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Teaching 9/11

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IN PICTURES:In 2016,Marion Fire Department Capt. Paul Thompson III describes the scene at Ground Zero as he relates his memories of traveling with other firefighters to New York City to help with cleanup efforts after the Sept. 11, 2001, terrorist attacks on the World Trade Center.
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LIVINGHISTORY:From left, Marion High School JROTC cadets Audrey Dickerson, Eric Asher, Lunden Colley and Kainen Malone describe learning about the 9/11 attacks when they were younger, and how it affected them.

BY Kaitlin Gebby - kgebby@chronicle-tribune.com

Students in the classroom today were born into a post-9/11 world. They have no memory of a nation not at war, of what the United States looked like before international security was tightened, or a Sept. 11 school day without a moment of silence. 

On Sept. 11, 2001, four passenger airliners were hijacked in a coordinated attack by al-Qaeda terrorists. Two were piloted into the north and south towers of the World Trade Center in lower Manhattan. The third plane crashed into the west side of the Pentagon in Virginia. The fourth passenger plane was originally targeted for Washington, D.C., but was prevented by passengers that attacked the plane’s hijackers, causing it to crash in Shanksville, Pennsylvania, and killing all 44 people on board.

The attacks on the World Trade Center killed nearly 3,000 people and injured more than 6,000. The death toll continues to climb as civilians and first responders today suffer from respiratory-related illnesses and cancers due to the toxic debris from the collapse.

Each year, Marion High School JROTC students organize a public memorial service to remember those who lost their lives in the deadly terrorist attack.

Cadet leader Audrey Dickerson, a senior at MHS, said she learned about Sept. 11 through documentaries and classroom discussions when she was younger, but didn’t grasp the magnitude of the event until she was older.

“It was something that I knew was bad, but I didn’t really think anything of it until I was in middle school,” she said. “When I was older, I realized how many innocent people died and it hit me then that this was a really big deal.”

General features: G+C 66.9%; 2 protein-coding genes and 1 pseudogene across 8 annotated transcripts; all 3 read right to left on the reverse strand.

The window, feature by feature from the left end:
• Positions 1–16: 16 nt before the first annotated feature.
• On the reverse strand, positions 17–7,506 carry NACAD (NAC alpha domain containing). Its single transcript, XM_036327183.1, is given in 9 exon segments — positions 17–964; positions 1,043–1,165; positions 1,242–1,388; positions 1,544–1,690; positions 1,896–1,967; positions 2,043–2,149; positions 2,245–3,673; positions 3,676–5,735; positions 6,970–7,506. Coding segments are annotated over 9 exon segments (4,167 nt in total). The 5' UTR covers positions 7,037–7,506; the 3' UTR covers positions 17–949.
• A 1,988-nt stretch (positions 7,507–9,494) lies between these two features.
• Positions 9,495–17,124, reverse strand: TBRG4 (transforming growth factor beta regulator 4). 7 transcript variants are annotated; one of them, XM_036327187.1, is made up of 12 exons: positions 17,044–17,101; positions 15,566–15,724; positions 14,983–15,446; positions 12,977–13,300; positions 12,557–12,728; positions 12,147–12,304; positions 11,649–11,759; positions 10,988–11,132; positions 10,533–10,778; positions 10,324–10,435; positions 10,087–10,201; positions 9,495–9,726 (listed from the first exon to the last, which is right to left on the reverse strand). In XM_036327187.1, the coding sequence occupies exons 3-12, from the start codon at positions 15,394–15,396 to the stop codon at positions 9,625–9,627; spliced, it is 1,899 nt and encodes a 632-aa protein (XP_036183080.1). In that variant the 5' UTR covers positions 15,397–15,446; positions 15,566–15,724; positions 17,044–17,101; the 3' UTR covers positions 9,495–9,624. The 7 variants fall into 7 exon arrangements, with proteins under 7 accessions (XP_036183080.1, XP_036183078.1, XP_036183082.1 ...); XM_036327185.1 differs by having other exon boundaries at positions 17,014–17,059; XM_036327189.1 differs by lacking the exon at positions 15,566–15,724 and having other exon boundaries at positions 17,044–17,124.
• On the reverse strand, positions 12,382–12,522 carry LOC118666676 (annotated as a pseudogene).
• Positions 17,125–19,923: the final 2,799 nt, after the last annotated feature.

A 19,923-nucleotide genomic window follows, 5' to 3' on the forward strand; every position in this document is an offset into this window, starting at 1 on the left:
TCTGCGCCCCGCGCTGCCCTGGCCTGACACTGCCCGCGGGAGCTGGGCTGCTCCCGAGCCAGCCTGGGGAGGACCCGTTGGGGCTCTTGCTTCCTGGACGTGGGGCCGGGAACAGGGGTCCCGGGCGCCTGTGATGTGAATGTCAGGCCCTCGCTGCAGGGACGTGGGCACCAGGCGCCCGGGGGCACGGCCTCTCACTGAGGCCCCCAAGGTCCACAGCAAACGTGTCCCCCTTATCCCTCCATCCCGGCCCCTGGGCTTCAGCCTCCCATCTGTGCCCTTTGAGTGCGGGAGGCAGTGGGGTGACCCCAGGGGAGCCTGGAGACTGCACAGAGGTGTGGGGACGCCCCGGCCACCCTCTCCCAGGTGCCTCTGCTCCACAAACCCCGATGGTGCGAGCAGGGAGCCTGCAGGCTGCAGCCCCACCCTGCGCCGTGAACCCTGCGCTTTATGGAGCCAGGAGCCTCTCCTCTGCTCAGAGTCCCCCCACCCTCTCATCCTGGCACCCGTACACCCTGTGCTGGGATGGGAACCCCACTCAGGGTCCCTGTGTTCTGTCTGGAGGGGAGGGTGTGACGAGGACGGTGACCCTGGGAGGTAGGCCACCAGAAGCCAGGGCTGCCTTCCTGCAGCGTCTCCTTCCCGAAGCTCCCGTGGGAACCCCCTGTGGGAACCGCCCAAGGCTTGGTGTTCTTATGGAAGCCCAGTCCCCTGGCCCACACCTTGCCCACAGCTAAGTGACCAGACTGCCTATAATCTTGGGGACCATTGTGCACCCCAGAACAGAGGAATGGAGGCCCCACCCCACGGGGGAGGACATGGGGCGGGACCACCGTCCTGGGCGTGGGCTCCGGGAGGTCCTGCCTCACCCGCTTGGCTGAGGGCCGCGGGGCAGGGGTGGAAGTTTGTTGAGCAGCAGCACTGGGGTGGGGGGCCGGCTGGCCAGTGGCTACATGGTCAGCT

Kainen Malone, a sophomore in JROTC, said he was also in middle school when he realized the scope of what took place on Sept. 11.

“The thing that shocked me the most is that the people who hijacked the planes, they killed thousands of people they’d never even met,” he said.

The same detail is what enraged retired Lt. Col. David Farlow. He runs the JROTC program at Marion High School, but he was on base having breakfast the morning of the attack 17 years ago.

“I was eating a bowl of oatmeal watching CNN, like I did most mornings, and they were playing footage of the first plane hitting one of the towers,” he said. “I thought ‘How could you not see something like that flying a plane?’ Then I saw the second plane hit and realized this was no accident. I thought we were at war.”

Farlow likened Sept. 11 to Pearl Harbor, saying it was something he’d never lived through but had to understand the impact of through textbooks and teachings alone. Growing up in the Cold War Era helped him understand the tension of a terrorist attack hanging in the air, but he said he never thought it would happen on American soil.

“They were unarmed civilians just going to work,” he said. “To me, it was cowardly.”

Former Marion Fire Chief Brian Swanner said the department held a scheduled awareness training on terrorist attacks in the early morning on Sept. 11.